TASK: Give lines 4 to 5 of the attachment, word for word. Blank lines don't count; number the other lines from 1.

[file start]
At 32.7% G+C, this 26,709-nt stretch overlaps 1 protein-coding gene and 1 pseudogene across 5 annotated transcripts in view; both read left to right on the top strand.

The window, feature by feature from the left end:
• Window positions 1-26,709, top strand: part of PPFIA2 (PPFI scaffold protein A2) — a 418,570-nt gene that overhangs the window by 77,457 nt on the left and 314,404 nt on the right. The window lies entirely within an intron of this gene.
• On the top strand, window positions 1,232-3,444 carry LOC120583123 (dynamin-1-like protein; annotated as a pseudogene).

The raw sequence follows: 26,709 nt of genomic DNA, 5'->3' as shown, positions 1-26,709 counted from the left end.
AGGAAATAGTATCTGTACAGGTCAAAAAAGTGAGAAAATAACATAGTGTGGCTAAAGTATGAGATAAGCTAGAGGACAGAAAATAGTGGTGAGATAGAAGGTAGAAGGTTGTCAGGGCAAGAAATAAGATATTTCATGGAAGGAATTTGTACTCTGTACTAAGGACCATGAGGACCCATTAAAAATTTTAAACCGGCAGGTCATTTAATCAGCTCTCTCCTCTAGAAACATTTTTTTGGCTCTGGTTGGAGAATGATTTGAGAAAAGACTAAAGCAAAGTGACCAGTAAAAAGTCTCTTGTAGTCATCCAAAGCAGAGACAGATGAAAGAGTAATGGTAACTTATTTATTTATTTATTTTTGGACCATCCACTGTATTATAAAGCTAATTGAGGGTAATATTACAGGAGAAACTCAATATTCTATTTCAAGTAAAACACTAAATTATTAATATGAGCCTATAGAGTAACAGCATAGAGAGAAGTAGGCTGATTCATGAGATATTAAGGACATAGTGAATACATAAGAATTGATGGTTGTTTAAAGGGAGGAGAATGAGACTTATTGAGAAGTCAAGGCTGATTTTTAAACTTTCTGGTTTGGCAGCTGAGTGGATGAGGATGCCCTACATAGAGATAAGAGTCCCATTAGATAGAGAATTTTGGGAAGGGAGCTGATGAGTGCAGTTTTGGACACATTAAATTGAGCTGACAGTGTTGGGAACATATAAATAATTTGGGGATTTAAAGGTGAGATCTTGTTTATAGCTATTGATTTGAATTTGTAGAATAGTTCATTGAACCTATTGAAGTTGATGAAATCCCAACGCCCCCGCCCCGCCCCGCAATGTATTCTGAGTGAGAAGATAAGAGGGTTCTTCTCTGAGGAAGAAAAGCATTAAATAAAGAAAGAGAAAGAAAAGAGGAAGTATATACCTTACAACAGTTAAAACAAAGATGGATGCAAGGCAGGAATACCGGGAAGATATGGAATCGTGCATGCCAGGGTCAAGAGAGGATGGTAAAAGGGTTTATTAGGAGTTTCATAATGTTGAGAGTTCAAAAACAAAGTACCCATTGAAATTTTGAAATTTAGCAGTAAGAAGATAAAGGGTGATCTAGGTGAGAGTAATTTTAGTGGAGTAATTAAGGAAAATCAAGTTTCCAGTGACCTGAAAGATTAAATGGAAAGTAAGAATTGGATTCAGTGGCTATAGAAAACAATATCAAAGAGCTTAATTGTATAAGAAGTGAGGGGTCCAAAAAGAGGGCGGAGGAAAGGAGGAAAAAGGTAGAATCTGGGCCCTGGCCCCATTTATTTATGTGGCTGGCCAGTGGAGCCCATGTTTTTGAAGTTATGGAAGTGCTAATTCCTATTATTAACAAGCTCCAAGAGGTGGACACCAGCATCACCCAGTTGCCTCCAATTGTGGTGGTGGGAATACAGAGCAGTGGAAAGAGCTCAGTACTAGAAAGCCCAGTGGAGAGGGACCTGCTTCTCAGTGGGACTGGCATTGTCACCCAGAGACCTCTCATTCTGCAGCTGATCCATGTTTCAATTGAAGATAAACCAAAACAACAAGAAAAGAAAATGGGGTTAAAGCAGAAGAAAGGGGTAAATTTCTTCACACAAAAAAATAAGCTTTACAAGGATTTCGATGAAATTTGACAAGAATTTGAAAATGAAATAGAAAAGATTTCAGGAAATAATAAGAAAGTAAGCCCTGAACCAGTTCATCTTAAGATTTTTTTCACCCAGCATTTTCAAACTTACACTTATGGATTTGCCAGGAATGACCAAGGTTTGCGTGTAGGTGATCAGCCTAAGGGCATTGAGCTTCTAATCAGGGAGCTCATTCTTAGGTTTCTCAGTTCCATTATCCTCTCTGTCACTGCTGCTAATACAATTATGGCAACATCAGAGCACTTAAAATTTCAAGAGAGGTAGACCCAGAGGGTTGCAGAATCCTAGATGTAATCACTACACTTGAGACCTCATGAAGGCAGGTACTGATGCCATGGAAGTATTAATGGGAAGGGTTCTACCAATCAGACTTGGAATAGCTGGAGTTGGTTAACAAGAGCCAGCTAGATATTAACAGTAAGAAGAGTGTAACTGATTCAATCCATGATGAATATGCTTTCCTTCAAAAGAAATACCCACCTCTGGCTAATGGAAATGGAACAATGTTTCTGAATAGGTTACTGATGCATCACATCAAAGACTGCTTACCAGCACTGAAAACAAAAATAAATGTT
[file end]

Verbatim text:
• On the top strand, window positions 1,232-3,444 carry LOC120583123 (dynamin-1-like protein; annotated as a pseudogene).

The raw sequence follows: 26,709 nt of genomic DNA, 5'->3' as shown, positions 1-26,709 counted from the left end.